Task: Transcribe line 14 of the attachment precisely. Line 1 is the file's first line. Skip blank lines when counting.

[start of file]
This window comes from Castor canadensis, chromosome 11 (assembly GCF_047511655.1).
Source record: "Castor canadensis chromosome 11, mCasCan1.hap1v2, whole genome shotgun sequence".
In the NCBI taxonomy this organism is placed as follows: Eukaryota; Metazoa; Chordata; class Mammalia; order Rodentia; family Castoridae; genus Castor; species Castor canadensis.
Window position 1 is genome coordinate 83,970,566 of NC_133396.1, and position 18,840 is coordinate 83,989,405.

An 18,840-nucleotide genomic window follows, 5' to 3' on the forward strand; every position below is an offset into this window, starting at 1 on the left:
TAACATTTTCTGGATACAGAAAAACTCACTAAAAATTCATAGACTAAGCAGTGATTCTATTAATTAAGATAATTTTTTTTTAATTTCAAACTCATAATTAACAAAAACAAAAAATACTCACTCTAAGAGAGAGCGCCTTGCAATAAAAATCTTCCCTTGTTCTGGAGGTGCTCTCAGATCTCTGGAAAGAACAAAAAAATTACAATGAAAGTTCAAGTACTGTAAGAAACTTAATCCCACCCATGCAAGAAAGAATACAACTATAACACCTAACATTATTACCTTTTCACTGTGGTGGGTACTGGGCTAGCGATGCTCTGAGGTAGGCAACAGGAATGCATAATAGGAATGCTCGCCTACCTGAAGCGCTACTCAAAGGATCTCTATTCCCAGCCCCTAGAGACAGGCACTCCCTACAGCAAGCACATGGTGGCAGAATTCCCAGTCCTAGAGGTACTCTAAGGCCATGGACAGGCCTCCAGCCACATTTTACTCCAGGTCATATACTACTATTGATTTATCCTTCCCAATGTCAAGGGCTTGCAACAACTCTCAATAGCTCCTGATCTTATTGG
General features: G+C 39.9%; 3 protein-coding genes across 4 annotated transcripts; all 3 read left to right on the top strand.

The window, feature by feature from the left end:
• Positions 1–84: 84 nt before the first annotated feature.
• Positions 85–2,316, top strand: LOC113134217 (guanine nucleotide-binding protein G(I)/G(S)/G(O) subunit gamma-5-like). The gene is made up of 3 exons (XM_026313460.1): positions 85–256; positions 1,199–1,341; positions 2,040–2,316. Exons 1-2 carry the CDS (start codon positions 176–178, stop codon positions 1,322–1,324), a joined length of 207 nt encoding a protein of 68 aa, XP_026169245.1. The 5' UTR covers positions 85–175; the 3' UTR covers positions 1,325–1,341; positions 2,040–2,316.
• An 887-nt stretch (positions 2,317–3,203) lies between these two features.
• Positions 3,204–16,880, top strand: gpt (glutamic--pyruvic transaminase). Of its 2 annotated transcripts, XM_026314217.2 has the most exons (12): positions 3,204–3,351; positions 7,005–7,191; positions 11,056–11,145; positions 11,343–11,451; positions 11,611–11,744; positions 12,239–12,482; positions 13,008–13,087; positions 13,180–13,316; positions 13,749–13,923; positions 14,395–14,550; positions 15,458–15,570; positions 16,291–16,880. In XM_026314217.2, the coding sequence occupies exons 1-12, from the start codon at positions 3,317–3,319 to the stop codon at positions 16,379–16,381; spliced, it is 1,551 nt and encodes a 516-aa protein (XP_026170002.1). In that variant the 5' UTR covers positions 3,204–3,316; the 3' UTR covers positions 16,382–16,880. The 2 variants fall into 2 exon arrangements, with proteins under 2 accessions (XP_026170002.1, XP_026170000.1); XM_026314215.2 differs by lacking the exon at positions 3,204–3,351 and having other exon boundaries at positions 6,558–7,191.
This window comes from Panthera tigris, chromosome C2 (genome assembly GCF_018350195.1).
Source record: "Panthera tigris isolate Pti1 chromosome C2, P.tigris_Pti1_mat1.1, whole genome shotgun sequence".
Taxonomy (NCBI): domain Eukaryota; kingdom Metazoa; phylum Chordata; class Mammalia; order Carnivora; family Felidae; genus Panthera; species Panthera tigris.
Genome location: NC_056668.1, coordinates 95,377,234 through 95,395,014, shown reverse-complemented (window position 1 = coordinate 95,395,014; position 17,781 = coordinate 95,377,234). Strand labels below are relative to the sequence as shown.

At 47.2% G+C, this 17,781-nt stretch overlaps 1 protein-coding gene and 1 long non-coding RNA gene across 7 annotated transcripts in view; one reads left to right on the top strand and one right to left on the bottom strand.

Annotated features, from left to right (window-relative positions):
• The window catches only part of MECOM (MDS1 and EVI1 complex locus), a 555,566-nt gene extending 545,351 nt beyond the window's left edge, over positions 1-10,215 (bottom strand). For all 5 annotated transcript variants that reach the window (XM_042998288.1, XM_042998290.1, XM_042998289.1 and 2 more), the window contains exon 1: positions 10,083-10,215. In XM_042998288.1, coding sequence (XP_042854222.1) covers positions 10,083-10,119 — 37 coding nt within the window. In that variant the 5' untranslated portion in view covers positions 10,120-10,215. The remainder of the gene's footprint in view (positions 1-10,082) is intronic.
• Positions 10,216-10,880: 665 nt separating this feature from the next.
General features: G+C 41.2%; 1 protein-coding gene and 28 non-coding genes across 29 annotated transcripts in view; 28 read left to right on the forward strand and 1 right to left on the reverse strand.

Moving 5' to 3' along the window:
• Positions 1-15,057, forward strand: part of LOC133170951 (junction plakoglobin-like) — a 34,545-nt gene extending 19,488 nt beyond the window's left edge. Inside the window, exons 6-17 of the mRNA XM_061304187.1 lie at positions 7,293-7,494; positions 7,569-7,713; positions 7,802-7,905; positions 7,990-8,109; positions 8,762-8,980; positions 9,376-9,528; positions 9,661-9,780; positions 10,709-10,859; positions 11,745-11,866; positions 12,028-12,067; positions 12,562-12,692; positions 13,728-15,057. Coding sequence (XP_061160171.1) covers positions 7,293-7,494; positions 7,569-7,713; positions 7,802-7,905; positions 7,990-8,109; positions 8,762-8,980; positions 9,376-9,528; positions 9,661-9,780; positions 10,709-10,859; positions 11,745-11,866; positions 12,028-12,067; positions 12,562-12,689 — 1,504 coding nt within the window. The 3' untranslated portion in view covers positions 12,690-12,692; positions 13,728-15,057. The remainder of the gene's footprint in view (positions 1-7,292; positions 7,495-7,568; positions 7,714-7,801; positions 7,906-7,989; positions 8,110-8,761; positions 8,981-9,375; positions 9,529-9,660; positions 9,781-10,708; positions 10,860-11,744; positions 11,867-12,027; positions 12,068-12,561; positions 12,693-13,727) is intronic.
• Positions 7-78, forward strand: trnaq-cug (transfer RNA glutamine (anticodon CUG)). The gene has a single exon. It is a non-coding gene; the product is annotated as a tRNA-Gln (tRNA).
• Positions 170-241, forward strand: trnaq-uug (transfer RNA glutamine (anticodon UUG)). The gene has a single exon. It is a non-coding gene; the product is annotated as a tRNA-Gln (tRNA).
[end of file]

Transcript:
Source record: "Panthera tigris isolate Pti1 chromosome C2, P.tigris_Pti1_mat1.1, whole genome shotgun sequence".